Reparative Rituals With Organizing Stories

April 14, 2021

Organizing Stories is a student-focused project founded and directed by Monica Huerta (English; American Studies) and Autumn Womack (English; African American Studies) and supported by an Exploratory Grant in Collaborative Humanities from the Humanities Council, as well as the Dean of the Faculty, the University Center for Human Values, the Department of African American Studies, and the Princeton African Humanities Colloquium. The final workshop of the academic year will host multidisciplinary artist and social justice advocate Indrani Pal-Chaudhuri on Friday, April 23 at 4.30pm.

Faculty and students in attendance at the most recent meeting of Organizing Stories were gifted with a powerful and personal experience led by artist and organizer Ni’ja Whitson. Autumn Womack, co-director and Assistant Professor of English and African American Studies, introduced Whitson and described how “from the moment I encountered their work, I was not only excited but also energized” and the inspiration she drew from Whitson’s model of “always living toward a different kind of world-making.” Whitson, who studies and practices indigenous African rituals and resistance forms, led participants through an interactive ritual that utterly transformed what might have otherwise felt like a typical hour on zoom. As Monica Huerta, co-director of the program and Assistant Professor of English and American Studies, reflected at the end of the workshop “My soul feels restored in a way that I didn’t know I needed and wouldn’t have known.”

Whitson prefaced the movement workshop with an explanation of the concepts and philosophies that influence their artistic and activist practice. The first concept links astrophysics with the “dark time that we’re engaging with,” connecting the scientific subjects of dark matter and dark energy, biomarkers, and escape velocity. “Ninety-five percent of all of the material in the universe we can’t see. It has been noted as dark because it doesn’t interact with light but it interacts with gravity,” explains Whitson, “For me, there is an easy metaphor between Blackness and dark matter as a profound impact on cosmology that is underacknowledged, invisibilized, but powerful.”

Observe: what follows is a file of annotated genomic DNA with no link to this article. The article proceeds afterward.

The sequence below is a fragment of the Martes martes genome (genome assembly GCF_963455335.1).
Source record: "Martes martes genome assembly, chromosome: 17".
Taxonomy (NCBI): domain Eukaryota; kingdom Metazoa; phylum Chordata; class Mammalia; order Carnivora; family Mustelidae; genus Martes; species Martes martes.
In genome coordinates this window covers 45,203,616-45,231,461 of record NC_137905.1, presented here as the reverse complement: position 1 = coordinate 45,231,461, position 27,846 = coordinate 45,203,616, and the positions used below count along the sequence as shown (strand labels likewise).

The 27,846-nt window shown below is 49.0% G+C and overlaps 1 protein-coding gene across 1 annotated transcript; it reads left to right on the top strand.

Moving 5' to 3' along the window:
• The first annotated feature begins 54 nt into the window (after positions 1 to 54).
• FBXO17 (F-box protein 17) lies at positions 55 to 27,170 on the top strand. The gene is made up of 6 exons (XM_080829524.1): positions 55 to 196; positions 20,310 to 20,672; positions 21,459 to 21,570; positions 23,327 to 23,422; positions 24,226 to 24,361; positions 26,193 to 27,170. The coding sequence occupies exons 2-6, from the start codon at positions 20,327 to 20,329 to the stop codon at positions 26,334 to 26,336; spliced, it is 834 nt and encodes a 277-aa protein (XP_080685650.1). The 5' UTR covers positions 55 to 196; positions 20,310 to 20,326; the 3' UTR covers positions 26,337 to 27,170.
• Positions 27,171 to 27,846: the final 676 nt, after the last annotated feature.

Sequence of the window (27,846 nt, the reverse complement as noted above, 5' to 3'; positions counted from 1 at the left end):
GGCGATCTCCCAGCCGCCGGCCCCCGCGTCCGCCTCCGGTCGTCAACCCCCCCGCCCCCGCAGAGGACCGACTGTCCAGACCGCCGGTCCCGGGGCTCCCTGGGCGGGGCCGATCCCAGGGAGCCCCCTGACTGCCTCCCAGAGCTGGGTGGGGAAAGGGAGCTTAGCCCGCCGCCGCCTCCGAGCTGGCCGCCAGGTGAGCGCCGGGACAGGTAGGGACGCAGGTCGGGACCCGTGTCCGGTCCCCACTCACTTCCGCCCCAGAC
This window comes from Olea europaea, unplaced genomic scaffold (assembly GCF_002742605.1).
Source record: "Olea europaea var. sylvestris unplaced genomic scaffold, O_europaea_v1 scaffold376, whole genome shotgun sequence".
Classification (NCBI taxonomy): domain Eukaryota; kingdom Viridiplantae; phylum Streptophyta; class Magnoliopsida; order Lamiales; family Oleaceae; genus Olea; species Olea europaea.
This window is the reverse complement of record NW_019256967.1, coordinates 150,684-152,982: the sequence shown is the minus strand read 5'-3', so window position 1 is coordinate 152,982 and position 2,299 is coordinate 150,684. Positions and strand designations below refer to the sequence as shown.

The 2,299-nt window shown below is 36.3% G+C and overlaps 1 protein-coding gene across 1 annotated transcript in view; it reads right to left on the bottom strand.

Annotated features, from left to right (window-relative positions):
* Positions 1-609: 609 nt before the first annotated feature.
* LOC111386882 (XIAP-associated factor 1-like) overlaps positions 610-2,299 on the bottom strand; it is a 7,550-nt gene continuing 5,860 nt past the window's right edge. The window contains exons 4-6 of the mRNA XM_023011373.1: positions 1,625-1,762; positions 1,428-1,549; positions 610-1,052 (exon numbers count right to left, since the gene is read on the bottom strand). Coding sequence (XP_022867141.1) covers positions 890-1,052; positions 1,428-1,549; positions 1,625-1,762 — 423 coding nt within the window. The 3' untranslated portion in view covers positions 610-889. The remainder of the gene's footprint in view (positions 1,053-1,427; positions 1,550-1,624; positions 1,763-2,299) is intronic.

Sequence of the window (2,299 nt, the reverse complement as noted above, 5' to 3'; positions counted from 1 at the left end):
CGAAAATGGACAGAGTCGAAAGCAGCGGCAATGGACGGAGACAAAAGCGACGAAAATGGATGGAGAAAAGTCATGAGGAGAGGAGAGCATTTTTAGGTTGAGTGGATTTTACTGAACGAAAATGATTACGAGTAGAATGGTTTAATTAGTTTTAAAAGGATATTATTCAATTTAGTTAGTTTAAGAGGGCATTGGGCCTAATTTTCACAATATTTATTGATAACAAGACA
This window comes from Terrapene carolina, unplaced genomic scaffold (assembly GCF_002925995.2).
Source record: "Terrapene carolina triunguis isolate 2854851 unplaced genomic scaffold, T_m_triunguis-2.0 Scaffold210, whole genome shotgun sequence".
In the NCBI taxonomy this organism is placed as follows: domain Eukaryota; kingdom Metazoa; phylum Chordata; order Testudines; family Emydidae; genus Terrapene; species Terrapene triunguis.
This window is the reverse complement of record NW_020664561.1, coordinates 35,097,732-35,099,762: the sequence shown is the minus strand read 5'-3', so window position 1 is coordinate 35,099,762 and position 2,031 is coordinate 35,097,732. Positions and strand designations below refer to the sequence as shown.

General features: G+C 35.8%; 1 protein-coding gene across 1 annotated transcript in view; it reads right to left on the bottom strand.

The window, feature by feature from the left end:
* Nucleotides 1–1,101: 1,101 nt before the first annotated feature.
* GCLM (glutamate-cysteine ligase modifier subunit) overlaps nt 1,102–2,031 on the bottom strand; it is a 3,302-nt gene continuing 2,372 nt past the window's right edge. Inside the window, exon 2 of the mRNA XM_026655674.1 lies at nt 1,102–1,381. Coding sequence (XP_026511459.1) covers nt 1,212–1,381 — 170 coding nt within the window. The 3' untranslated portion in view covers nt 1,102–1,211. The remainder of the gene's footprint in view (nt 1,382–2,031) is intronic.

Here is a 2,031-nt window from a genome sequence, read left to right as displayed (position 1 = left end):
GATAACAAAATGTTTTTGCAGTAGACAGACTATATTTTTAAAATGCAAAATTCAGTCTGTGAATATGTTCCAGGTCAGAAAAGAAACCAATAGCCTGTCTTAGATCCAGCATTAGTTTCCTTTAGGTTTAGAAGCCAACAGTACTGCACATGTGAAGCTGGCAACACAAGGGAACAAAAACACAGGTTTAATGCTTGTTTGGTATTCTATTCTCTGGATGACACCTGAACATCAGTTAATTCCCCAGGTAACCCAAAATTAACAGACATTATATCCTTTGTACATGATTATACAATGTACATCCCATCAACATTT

Whitson finds it equally important to think about biomarkers, or the technological, anthropological, human imprints that we leave on our environments; “I want us to be thinking about the ways in which what we emit is not just chemical and atmospheric, but also energetic and spiritual.” The final concept key to their work is the idea of escape velocity or the speed a planet would have to attain to leave its orbit. As Whitson explains it, the idea “feels incredibly liberatory to me. When we maintain a certain velocity, we can call that the status quo, or white supremacy. What is the speed at which we escape?”

With this explanatory background, Whitson guided participants through a ritual that they have been practicing most recently as part of a project that combines “embodied archival practice as well as embodied spirit work” in traveling to sites in the United States where a trans person of color has been murdered and protecting those spaces from further violence. As Whitson explained while inviting participants to walk outside, the root of the ritual lies in connecting with and becoming more attuned to the environments, grounding yourself in your surroundings, creating mindful intentions, and seeking permission to “do whatever the work is that you have committed to doing” in that space. In the minutes that followed, Whitson, faculty, and students used mobile devices as they ventured forth into their surroundings, steeping themselves in the scents, sounds, and energies of backyards in Massachusetts, city blocks in Philadelphia, fire escapes in New York City.

Participants were led through a series of movements that “use the body to compose a universe that is not yet or is to be”, and towards a closer awareness of the space they inhabit. Everyone was urged to consider: “What is your anthropogenic offering? What are the markers that you are leaving? With intentionality how can we shift that?”

As the workshop came to a close, Womack articulated what most participants were feeling as a result of going through the steps of Whitson’s practice: “We are all sitting with ourselves and our spaces in a new way that is really refreshing, dynamic, and energizing. It’s something I haven’t felt in the last year. I want to thank you for that.”

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